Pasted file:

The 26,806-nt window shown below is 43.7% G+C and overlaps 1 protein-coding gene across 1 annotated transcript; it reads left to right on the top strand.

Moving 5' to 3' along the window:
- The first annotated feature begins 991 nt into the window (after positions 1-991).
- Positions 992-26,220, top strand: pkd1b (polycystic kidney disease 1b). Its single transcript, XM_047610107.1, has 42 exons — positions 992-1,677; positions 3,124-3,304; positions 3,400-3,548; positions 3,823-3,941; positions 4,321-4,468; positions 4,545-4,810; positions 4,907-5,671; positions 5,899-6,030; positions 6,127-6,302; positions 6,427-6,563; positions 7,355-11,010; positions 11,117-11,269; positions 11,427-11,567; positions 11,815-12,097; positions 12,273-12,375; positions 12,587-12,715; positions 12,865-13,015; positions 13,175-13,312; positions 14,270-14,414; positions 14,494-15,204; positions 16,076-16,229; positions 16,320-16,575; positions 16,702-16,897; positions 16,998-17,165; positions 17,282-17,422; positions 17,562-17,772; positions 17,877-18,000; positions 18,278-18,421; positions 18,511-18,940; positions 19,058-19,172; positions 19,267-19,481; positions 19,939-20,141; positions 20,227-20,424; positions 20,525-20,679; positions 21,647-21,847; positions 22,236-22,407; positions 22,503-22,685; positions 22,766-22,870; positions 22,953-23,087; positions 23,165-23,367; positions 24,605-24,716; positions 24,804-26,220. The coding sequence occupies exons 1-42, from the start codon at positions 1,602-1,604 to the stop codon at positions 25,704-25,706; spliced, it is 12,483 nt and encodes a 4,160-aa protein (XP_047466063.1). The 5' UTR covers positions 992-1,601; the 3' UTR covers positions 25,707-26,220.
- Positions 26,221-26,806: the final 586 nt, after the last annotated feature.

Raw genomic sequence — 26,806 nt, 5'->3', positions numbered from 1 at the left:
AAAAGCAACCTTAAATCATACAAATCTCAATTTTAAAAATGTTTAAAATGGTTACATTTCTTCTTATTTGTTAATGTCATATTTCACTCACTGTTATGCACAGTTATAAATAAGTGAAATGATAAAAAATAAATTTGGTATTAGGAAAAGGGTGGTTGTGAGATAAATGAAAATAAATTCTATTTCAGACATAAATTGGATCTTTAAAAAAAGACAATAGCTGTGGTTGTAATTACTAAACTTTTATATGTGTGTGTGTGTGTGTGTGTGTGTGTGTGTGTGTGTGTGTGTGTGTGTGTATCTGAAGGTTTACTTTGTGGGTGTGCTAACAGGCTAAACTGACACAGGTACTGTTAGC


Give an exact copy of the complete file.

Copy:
The 26,806-nt window shown below is 43.7% G+C and overlaps 1 protein-coding gene across 1 annotated transcript; it reads left to right on the top strand.

Moving 5' to 3' along the window:
- The first annotated feature begins 991 nt into the window (after positions 1-991).
- Positions 992-26,220, top strand: pkd1b (polycystic kidney disease 1b). Its single transcript, XM_047610107.1, has 42 exons — positions 992-1,677; positions 3,124-3,304; positions 3,400-3,548; positions 3,823-3,941; positions 4,321-4,468; positions 4,545-4,810; positions 4,907-5,671; positions 5,899-6,030; positions 6,127-6,302; positions 6,427-6,563; positions 7,355-11,010; positions 11,117-11,269; positions 11,427-11,567; positions 11,815-12,097; positions 12,273-12,375; positions 12,587-12,715; positions 12,865-13,015; positions 13,175-13,312; positions 14,270-14,414; positions 14,494-15,204; positions 16,076-16,229; positions 16,320-16,575; positions 16,702-16,897; positions 16,998-17,165; positions 17,282-17,422; positions 17,562-17,772; positions 17,877-18,000; positions 18,278-18,421; positions 18,511-18,940; positions 19,058-19,172; positions 19,267-19,481; positions 19,939-20,141; positions 20,227-20,424; positions 20,525-20,679; positions 21,647-21,847; positions 22,236-22,407; positions 22,503-22,685; positions 22,766-22,870; positions 22,953-23,087; positions 23,165-23,367; positions 24,605-24,716; positions 24,804-26,220. The coding sequence occupies exons 1-42, from the start codon at positions 1,602-1,604 to the stop codon at positions 25,704-25,706; spliced, it is 12,483 nt and encodes a 4,160-aa protein (XP_047466063.1). The 5' UTR covers positions 992-1,601; the 3' UTR covers positions 25,707-26,220.
- Positions 26,221-26,806: the final 586 nt, after the last annotated feature.

Raw genomic sequence — 26,806 nt, 5'->3', positions numbered from 1 at the left:
AAAAGCAACCTTAAATCATACAAATCTCAATTTTAAAAATGTTTAAAATGGTTACATTTCTTCTTATTTGTTAATGTCATATTTCACTCACTGTTATGCACAGTTATAAATAAGTGAAATGATAAAAAATAAATTTGGTATTAGGAAAAGGGTGGTTGTGAGATAAATGAAAATAAATTCTATTTCAGACATAAATTGGATCTTTAAAAAAAGACAATAGCTGTGGTTGTAATTACTAAACTTTTATATGTGTGTGTGTGTGTGTGTGTGTGTGTGTGTGTGTGTGTGTGTGTGTGTGTATCTGAAGGTTTACTTTGTGGGTGTGCTAACAGGCTAAACTGACACAGGTACTGTTAGC